This year has been nothing like “business as usual”, and my last year in charge of UMC will certainly stay in my memory for as long as I live.
When the coronavirus pandemic hit, ensuring safe working practices for staff so that we could maintain all vital UMC functions and continue to support the pharmacovigilance community in the best possible way took priority. I appointed an internal COVID-19 task force to review all ongoing activities in the light of the pandemic, and to come up with proposals for actions and initiatives that we should undertake to support global efforts to identify and monitor the safety of potential treatments. As a result, there have been more changes in priorities compared with previous years. We were very sorry to have to postpone our annual training course and the Uppsala Forum conference, as well as cancel all physical meetings. And some of the planned improvements to our tools and services may be delayed. But on a positive note, we found that our webinars and other virtual training and teaching sessions have been very well attended and appreciated. Hopefully, as coronavirus subsides, we will continue to make full use of modern technology as a useful and efficient accompaniment to face-to-face meetings. Our education and training team are now developing both the curriculum and the delivery channels to meet the needs of a post-pandemic society.
Our key priorities for the remainder of 2020 and 2021 are to do signal detection and analysis related to COVID-19 treatments, including vaccines as they become available. There will be two major themes: continued examination and regular summary reports of all VigiBase data relating to COVID-19 treatments; and the development of syndromic detection methods to quickly identify emerging harm from new treatments, with particular focus on vaccines. Our ambition is to complement other efforts and as far as possible keep a global perspective.
In order to achieve good results, we have to ensure that timely and relevant data reaches VigiBase. This is not something we can do on our own, and I would like to extend my warmest thanks to our colleagues in national pharmacovigilance centres who have responded quickly and positively to our call for help.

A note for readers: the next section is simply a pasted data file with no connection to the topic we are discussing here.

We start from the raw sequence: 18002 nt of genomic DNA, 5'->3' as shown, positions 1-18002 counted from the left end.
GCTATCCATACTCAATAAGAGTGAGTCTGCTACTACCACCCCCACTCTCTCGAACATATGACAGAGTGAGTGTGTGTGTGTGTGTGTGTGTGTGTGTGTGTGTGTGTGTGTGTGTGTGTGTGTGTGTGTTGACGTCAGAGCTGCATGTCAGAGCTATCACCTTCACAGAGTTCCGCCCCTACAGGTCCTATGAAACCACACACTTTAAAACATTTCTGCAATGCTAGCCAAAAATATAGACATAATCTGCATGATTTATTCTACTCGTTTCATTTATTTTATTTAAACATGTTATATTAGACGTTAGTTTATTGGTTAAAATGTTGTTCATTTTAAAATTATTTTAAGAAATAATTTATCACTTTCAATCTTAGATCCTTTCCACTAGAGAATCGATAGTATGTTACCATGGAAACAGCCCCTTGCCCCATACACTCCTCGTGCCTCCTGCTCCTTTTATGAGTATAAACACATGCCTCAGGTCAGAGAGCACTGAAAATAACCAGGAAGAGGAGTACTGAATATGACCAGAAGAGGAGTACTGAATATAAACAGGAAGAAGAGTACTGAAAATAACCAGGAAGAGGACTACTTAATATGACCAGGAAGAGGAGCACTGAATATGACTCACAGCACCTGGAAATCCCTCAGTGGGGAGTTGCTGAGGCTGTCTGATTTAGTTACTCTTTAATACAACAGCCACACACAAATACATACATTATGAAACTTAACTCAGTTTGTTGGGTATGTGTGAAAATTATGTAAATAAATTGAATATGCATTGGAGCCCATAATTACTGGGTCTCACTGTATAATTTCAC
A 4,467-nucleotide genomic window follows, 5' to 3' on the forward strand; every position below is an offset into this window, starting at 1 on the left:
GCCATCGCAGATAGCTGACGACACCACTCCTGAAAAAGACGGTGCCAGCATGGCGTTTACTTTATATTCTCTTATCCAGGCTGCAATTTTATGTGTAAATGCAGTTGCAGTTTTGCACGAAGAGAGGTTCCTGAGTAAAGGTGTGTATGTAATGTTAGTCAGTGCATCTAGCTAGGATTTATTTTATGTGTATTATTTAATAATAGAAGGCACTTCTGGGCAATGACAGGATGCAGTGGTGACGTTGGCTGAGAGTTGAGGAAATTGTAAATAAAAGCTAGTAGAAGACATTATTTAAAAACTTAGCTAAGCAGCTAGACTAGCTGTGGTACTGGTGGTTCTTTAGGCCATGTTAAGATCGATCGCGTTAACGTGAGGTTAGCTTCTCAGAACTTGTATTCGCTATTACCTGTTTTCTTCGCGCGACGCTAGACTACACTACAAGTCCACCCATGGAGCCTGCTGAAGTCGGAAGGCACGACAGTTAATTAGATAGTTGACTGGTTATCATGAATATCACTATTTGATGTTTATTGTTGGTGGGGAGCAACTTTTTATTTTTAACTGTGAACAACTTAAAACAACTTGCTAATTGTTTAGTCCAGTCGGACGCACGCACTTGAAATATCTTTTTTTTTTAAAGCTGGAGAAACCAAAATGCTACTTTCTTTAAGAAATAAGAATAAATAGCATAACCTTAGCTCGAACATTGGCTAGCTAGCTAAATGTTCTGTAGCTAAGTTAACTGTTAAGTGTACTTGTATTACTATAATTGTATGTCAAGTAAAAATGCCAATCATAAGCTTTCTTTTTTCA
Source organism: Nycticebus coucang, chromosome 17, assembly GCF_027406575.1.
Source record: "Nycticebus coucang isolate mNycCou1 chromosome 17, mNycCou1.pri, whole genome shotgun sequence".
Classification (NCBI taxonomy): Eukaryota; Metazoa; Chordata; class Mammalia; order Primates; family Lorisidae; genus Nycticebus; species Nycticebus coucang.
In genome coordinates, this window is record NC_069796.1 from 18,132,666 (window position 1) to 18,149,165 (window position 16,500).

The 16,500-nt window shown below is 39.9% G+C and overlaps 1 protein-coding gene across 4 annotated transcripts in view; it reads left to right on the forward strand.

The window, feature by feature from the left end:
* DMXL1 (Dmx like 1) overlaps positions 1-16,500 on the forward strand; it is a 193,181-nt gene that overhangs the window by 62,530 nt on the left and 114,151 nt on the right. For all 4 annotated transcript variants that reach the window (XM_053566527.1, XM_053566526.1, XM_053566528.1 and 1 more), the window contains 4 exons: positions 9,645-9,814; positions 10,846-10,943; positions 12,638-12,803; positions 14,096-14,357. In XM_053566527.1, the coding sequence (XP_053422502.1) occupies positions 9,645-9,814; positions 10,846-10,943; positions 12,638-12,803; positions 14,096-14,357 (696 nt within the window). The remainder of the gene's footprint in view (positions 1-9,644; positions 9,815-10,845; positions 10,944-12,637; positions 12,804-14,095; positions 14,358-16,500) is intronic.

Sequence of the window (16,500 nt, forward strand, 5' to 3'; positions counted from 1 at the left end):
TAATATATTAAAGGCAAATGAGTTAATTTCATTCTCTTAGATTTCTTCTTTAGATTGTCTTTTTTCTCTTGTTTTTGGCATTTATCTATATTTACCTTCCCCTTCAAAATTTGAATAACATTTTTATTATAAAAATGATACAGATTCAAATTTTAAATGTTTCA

Another important development is to adapt VigiFlow and VigiLyze to optimise reporting and analysis of COVID-related data. Speed and detection sensitivity are critical, particularly in a scenario where millions of people will get new types of vaccines, and we cannot rely solely on spontaneous reporting systems to provide the data that is needed to promptly identify emerging signals of safety problems. Here we are working closely with WHO headquarters to establish a flow of data to VigiBase also from public health programmes.
Finally, a few words prompted by my retirement in November 2020. Little did I know that autumn day 41 years ago, when I got a job at the WHO Collaborating Centre for International Drug Monitoring, that it would be the start of a lifetime in pharmacovigilance. Apart from a brief stint at the Swedish national pharmacovigilance centre in the 1980s, I have spent my working life serving the WHO Programme for International Drug Monitoring. It has been a privilege to be part of this international collaboration, to help the network grow and mature, to meet so many fantastic, hardworking people across the globe, and to know that I have played a role in a vital scientific endeavour. And quite a lot of fun, too!
Handing over the helm to my successor, Hervé Le Louët, I’m confident that the spirit of collegiality and friendship within the pharmacovigilance community will make his job as rewarding and enjoyable as it has been for me.